They are correct that being good stewards means that everybody needs to sacrifice. While there are income disparities here, compared to the rest of the world, even the poor in America are among the 1 percent - the most blessed people in history.
It is ironic, then, that some of the most vocal apostles of curbing energy use are some of the most profligate users of it. Al Gore (Where have you gone, Al?) had one of the largest carbon footprints in the country, living in an obscenely large house and jetting around the country scolding the rest of us.
It is ironic, because liberals more than conservatives embrace their message much more enthusiastically. But try to find a liberal who supports everybody making sacrifices for future generations in other areas.
Indeed, one of the major ironies is President Obama declaring that the most massive government entitlement programs in the history of the world will be solvent for generations to come if we just "stop giving tax breaks to millionaires and billionaires."
It is pure snake oil. Impose the so-called "Buffett rule," to make sure no millionaire pays a lower rate of taxes than his or her secretary, and lift the 15 percent tax limit on investment income of more than $1 million, and you might have enough money to get the federal government through a day or so. It won't come close to ensuring that those programs will be there "for the children." That will take sacrifice from the middle class as well - something you never heard at the Democratic convention.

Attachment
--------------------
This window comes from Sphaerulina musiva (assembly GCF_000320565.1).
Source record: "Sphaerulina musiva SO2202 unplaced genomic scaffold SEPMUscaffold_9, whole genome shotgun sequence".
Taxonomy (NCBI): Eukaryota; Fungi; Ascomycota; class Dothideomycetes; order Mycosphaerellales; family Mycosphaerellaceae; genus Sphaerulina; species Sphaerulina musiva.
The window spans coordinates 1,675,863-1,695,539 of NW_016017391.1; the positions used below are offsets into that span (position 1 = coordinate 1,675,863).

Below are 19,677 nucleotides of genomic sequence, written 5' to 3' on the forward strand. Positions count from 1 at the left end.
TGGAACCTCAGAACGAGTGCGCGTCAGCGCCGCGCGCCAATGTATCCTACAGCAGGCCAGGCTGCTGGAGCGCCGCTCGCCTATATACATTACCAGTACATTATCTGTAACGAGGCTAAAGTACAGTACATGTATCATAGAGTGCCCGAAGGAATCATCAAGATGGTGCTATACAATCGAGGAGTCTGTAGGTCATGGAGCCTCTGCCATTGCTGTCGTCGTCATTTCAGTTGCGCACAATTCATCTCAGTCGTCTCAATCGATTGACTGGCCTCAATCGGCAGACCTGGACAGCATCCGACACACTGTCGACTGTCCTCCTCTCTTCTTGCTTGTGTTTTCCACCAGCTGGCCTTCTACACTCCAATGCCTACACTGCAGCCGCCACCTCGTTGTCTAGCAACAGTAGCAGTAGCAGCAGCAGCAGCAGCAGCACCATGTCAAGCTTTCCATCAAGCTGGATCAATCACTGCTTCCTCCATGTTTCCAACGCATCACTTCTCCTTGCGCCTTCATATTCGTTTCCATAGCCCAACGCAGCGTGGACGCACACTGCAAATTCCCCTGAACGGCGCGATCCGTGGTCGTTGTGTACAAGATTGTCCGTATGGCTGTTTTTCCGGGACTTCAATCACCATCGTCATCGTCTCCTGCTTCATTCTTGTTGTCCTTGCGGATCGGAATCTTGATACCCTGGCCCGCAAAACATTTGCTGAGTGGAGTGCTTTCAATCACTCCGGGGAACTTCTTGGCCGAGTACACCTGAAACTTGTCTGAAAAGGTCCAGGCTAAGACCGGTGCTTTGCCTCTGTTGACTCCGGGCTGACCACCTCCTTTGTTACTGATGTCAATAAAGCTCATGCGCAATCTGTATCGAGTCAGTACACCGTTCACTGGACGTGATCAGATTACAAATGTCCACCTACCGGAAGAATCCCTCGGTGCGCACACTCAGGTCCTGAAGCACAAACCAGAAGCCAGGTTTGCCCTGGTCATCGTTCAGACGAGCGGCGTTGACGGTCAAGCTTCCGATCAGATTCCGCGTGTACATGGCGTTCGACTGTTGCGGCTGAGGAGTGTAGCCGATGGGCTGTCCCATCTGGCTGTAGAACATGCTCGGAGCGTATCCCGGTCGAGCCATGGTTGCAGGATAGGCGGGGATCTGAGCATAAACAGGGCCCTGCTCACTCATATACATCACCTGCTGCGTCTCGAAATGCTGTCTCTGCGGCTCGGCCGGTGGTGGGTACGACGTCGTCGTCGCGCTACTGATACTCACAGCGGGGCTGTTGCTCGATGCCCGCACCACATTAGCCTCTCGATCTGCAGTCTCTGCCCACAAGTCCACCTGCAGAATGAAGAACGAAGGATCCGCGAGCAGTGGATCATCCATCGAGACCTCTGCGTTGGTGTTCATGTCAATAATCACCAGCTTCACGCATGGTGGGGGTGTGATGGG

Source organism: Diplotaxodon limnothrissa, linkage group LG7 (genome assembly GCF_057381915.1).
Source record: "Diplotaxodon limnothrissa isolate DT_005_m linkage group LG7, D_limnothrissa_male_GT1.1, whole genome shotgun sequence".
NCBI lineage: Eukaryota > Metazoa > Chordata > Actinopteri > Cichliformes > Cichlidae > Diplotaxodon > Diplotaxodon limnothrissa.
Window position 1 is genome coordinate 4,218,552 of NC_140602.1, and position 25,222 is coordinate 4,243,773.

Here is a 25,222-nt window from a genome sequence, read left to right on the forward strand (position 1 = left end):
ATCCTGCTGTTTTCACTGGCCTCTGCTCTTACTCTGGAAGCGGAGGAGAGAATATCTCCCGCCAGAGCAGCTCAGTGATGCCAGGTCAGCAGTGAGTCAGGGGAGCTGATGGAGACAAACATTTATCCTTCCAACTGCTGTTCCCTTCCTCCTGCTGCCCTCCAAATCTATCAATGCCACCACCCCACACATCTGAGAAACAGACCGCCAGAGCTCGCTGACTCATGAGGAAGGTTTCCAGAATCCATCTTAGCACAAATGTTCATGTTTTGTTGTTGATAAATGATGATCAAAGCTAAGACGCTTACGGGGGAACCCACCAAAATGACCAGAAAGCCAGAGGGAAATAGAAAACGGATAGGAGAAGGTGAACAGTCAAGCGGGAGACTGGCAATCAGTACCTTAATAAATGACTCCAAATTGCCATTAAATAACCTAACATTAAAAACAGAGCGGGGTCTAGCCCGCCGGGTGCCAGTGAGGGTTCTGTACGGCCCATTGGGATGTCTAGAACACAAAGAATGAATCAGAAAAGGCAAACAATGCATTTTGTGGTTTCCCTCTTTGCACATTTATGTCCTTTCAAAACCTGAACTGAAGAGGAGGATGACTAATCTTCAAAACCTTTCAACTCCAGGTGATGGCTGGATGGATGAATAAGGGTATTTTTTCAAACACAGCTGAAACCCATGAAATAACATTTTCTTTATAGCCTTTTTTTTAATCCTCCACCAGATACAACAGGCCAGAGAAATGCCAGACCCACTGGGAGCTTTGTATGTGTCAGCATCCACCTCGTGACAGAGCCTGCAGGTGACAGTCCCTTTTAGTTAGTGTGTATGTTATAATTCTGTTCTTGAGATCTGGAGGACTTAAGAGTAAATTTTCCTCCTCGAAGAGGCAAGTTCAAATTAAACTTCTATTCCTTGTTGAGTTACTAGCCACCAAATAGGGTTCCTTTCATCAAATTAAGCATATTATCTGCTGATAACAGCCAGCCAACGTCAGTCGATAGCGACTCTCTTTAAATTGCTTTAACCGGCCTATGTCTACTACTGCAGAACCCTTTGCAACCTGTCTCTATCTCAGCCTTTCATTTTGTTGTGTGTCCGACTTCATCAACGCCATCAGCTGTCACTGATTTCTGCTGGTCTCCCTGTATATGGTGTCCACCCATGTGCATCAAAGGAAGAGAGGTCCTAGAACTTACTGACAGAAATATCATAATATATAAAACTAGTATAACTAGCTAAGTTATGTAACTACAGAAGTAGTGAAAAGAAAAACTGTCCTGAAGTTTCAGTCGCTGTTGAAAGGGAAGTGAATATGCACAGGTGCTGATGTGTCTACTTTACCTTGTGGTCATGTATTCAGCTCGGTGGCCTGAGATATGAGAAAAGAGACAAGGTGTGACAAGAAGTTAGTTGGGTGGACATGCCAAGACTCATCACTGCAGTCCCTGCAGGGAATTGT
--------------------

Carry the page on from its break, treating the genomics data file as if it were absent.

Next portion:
Then there is the irony of how "independence" is defined these days.
Some years ago, I was assigned to cover an event at a government-funded program in a building called The Independent Living Center. Based on my brief observations, the people there did reasonably good work helping clients who had physical and mental disabilities.